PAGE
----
Tag Archives: queer online space

Concluding…for the moment.

Reading about queer online space has been really interesting for me. There’s a lot written out there about how—mostly about lgb folks but sometimes trans* folks—use the internet to build community. There’s been some stuff said about how you could create online communities that could translate into offline communities. You could make friends online and then you could transfer those over into what people tend to refer to as “real life relationships.” The thing that I don’t see, or that I have come across, is an academic analysis of ways in which the internet helps you create your identity. I definitely did not come into this research with a full understanding of the process I was going through, nor did I realize how personal my research would become to me. But, like it or not, I got to know people, through the internet. I know everything about them. I know about their struggles; I know about their successes; I know about their likes and dislikes; I know about their relationships. In fact, they probably know about mine if they’re following me. I’ve gotten to know all these people in a very unique way and I’ve taken things from them that I feel have been incorporated into my identity. That is something I certainly haven’t seen explored in an academic setting.

My conclusions for this project are as follows: Queer online space is a radical, fabulous fucking space that deserves attention and deserves excitement. I don’t really know who it deserves to get those things from, because the people involved in the space know how valuable it is. They are the ones who make it valuable. So the question becomes, do I really want academia to care about this? I don’t know. In a way, I feel like maybe they would ruin it. There is so much more to be explored in terms of identity and the intersections of race and class, gender, sexuality, ability, and many other things. I’m definitely not done looking. I’m not done searching. I’m not done absorbing. I’m not done learning. I’m not done enjoying…and I certainly have a lot left to learn. Thank you for reading.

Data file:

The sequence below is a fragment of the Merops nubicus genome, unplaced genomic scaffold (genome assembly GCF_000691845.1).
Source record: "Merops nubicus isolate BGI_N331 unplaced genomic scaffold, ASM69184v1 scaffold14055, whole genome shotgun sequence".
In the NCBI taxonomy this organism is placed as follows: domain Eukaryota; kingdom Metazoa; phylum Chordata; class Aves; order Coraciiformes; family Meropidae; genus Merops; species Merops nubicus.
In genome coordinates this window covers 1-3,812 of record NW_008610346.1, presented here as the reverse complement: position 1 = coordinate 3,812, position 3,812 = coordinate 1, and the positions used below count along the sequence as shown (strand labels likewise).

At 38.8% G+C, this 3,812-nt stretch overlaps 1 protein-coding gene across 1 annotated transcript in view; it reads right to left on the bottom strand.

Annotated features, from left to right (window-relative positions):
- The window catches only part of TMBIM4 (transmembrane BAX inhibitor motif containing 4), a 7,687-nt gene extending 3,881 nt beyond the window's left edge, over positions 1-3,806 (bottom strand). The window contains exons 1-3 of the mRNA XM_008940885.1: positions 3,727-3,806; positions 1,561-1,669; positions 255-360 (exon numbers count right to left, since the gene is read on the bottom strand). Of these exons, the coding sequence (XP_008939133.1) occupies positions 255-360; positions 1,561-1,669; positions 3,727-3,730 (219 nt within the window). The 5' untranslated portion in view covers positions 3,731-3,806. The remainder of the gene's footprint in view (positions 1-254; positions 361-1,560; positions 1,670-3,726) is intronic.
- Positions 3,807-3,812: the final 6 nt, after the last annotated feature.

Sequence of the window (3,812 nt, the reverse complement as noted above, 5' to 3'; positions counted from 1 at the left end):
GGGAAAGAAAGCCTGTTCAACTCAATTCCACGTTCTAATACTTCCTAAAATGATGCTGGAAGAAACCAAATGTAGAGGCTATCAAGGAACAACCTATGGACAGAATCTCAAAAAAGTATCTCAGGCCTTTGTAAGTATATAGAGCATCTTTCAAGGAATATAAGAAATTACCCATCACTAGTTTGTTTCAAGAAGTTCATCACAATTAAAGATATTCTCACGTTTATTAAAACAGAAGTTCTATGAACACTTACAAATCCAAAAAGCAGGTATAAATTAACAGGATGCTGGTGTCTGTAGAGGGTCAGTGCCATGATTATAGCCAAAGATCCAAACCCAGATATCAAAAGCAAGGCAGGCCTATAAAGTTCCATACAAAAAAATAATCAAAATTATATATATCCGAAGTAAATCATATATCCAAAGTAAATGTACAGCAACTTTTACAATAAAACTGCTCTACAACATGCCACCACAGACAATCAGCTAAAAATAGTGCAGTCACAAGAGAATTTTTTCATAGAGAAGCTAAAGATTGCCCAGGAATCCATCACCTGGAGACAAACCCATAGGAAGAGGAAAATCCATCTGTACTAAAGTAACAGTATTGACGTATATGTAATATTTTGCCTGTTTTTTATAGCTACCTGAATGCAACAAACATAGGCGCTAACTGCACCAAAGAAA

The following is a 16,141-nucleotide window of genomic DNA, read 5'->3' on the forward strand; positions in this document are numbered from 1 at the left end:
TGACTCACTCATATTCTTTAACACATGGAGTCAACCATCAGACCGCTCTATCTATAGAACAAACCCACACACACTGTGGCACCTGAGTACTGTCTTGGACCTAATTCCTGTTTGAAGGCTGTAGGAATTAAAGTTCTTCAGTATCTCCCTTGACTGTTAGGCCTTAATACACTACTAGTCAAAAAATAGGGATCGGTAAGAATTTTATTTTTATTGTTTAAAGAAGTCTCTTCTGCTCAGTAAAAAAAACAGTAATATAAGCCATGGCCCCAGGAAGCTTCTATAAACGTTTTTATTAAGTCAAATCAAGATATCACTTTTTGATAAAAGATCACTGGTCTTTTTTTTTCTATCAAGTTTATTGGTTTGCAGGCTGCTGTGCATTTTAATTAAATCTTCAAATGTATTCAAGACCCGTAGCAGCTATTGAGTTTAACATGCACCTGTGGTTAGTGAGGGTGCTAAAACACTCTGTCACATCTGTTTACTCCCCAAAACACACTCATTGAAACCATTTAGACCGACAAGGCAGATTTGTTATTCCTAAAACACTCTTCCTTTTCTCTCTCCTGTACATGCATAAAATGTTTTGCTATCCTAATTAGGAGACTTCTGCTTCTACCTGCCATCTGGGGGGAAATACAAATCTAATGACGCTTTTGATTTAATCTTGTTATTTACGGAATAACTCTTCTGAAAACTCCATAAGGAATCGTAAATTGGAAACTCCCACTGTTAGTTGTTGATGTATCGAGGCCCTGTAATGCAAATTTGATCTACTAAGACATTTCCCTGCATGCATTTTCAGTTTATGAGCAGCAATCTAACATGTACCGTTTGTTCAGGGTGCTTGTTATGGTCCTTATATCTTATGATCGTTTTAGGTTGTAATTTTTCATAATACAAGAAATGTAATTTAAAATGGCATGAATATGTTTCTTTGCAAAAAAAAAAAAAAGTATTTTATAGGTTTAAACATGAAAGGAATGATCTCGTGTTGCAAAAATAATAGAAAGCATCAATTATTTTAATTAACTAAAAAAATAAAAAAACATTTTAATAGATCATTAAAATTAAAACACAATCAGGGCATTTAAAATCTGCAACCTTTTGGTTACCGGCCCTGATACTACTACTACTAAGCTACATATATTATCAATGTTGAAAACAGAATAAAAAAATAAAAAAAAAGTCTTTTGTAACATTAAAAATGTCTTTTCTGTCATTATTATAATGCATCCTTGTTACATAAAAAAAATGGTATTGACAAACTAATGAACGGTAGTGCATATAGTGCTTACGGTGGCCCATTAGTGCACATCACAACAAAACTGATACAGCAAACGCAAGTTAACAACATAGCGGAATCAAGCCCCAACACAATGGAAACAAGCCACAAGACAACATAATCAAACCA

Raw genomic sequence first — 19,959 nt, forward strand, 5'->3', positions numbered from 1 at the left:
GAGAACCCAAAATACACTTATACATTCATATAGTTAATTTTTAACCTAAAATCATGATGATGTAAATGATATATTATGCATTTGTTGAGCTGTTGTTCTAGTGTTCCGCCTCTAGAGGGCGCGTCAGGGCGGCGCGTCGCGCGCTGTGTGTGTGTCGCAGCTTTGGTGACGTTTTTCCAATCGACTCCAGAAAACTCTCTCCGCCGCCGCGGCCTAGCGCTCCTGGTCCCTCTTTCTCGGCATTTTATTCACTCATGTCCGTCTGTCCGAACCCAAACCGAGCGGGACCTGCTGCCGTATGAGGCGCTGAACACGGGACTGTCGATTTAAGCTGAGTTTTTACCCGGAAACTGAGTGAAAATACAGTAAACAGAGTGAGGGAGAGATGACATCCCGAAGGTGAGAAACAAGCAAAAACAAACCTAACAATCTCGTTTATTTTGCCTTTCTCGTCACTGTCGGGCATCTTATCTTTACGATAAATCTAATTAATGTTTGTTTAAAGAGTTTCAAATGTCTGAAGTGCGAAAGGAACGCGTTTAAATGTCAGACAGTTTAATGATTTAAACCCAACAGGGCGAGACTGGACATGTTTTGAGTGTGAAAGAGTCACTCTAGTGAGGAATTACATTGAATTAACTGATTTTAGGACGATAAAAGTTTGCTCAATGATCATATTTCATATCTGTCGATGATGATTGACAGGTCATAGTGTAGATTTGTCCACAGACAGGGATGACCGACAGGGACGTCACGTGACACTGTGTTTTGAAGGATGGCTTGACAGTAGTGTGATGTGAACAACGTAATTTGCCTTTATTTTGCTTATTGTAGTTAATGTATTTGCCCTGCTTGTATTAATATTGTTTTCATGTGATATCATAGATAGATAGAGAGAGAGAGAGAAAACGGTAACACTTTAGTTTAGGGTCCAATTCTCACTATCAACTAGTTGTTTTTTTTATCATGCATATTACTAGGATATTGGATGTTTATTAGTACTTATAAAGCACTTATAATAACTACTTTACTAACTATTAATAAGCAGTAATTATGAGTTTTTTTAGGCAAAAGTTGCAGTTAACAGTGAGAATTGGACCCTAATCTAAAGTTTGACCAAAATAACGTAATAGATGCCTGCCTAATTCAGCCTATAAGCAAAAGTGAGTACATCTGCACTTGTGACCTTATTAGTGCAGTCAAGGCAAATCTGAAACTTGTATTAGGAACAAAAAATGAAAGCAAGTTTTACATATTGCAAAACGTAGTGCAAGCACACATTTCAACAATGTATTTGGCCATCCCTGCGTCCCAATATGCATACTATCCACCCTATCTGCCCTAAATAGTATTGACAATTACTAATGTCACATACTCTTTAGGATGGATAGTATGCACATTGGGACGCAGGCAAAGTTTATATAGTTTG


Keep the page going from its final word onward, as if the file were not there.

Analyze This

So, what does online queer space give you? It gives you solidarity. It gives you a liberating sexual space. It gives you a place to record your thoughts without the fear of being judged and on the off chance that you are judged—because, the truth is, you probably will be because it’s public—it gives you a community base of people who will defend you. A group of people that you can trust will respect your opinions even if they don’t agree with them. It gives you a place to experiment with identities, expressions, pronouns, that you might not yet be comfortable with in your day-to-day life or that you might never be comfortable using in your day-to-day life. Regardless, it gives you a place to exercise that total freedom of being able to say and do and wear and be whatever you are. Or whatever you feel that day. It gives you a network, a community, a family of sorts. It gives you an emotional and a mental place to go–somewhere to go that could be a protective space or an empowering space or both. It could be an escape or it could be someplace that you consciously decide to go because it feels liberating to you.

Over the past couple of months I have scoured the internet for sources to post here to meet the parameters of a particular class assignment. I’ve analyzed theoretical and academic sources, news articles, blogs, video projects, and sex-ed material. I’ve told you the facts and I’ve told you opinions. This post brings my academic exploration to a temporary conclusion, but the questions I’ve presented to myself and to you have no conclusion. That’s what’s so great about them. Keep asking, keep answering, keep checking back. Meaning is evolutionary, and this is just the beginning of my evolution.